Ketchikan museum hopping. The Southeast Alaska Discovery Center (50 Main Street) has an interactive rain-forest gallery and a terrific gift shop for informational buys, from maps to guidebooks. Also check out the Totem Heritage Center (601 Deermount Street) and the Tongass Historical Museum (629 Dock Street).
Outside of Ketchikan, three must-sees are Totem Bight State Park (10 miles north), Potlach Park (near Totem Bight) and Saxman Native Village (2 miles south). At Potlach and Saxman, you can watch Native carvers at work.
Shopping in downtown Ketchikan. The most interesting area -- both for historic value and good shopping -- is Creek Street. Not a street at all, this boardwalk winds along Ketchikan Creek and was once the locale for all the area's brothels. Now it's home to artsy galleries like Soho Coho (5 Creek Street), which sells a variety of higher-end crafts, from gorgeous velvet scarves to watercolors to soaps; adjacent is the Alaska Eagle Art Gallery where Pendleton blankets with Indian themes are a standout, as are silver pendants and bronze sculptures. Upstairs is Parnassus, an interesting book store with a great selection of Alaska-oriented tomes. Try Sam McGee's A Taste of Alaska (18 Creek Street) for regionally made foodstuffs, from honey to barbecue sauce to soaps, lotions and ulu knives.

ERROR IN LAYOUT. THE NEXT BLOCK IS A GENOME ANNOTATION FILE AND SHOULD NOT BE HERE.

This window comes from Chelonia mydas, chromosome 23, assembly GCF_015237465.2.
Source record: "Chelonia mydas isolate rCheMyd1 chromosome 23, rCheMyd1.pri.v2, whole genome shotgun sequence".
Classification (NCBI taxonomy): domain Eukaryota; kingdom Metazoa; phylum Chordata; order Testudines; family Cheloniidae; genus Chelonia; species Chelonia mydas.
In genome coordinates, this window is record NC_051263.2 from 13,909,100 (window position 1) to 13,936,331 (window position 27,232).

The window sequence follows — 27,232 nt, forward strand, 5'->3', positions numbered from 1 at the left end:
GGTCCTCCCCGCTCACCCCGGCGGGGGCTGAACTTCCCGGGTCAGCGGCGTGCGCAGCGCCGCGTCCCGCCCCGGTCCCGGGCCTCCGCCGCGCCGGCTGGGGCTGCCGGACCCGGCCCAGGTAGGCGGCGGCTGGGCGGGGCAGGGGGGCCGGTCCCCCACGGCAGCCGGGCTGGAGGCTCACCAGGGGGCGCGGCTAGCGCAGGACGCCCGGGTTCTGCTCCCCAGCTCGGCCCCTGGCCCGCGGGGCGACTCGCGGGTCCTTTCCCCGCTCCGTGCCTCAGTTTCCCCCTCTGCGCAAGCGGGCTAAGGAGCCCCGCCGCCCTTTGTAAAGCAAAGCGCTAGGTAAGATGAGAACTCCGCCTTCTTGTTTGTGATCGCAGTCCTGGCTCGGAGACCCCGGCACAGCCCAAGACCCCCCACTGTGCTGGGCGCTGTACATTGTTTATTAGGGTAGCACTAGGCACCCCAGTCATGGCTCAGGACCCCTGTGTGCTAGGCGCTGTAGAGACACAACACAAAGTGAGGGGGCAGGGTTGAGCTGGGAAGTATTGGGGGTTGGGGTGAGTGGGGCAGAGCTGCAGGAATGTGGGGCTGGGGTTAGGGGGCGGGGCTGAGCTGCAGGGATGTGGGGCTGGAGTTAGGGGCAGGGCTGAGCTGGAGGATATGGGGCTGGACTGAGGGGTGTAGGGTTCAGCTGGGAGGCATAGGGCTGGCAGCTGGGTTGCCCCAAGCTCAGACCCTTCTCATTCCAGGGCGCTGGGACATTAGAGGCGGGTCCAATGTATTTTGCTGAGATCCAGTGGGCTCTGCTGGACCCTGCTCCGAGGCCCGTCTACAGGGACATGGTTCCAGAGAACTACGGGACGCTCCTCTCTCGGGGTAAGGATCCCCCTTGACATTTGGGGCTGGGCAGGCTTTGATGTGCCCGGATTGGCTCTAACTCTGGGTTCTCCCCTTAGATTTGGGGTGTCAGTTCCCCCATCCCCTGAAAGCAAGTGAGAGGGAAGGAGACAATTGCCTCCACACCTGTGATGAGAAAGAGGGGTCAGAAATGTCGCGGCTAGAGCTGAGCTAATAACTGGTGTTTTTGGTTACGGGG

Another interesting "shopping" area is a line of galleries along Stedman Street such as Blue Heron (123 Stedman Street), which has Alaskan crafts, including locally carved totem poles, and Golden Eagle Gifts (123 Stedman Street) for state-made coffees and teas.
Been There, Done That
See black bears catch and eat their fill of salmon at Neets Bay in Tongass National Forest. Sign up on board your ship for this floatplane and bear watching thrill (late July through September).
Serious hikers should traverse Deer Mountain, a 3 mile trail that begins in Ketchikan (Fair and Deermount Streets).
Go sea kayaking, deep-sea fishing, and tour the Misty Fjords by air (at the pier there's a tourism center where local operators have booths -- you can sign up there).
Right in the heart of downtown, the Eagle Spirit Gallery (310 Mission Street) and Scanlon Gallery (318 Mission Street) have interesting native Indian arts, from ivory carvings to cedar bark baskets and masks.
Catch a great view of Ketchikan and beyond from the Cape Fox Lodge; you can access this hilltop resort from a funicular that operates on Creek Street ($2 roundtrip).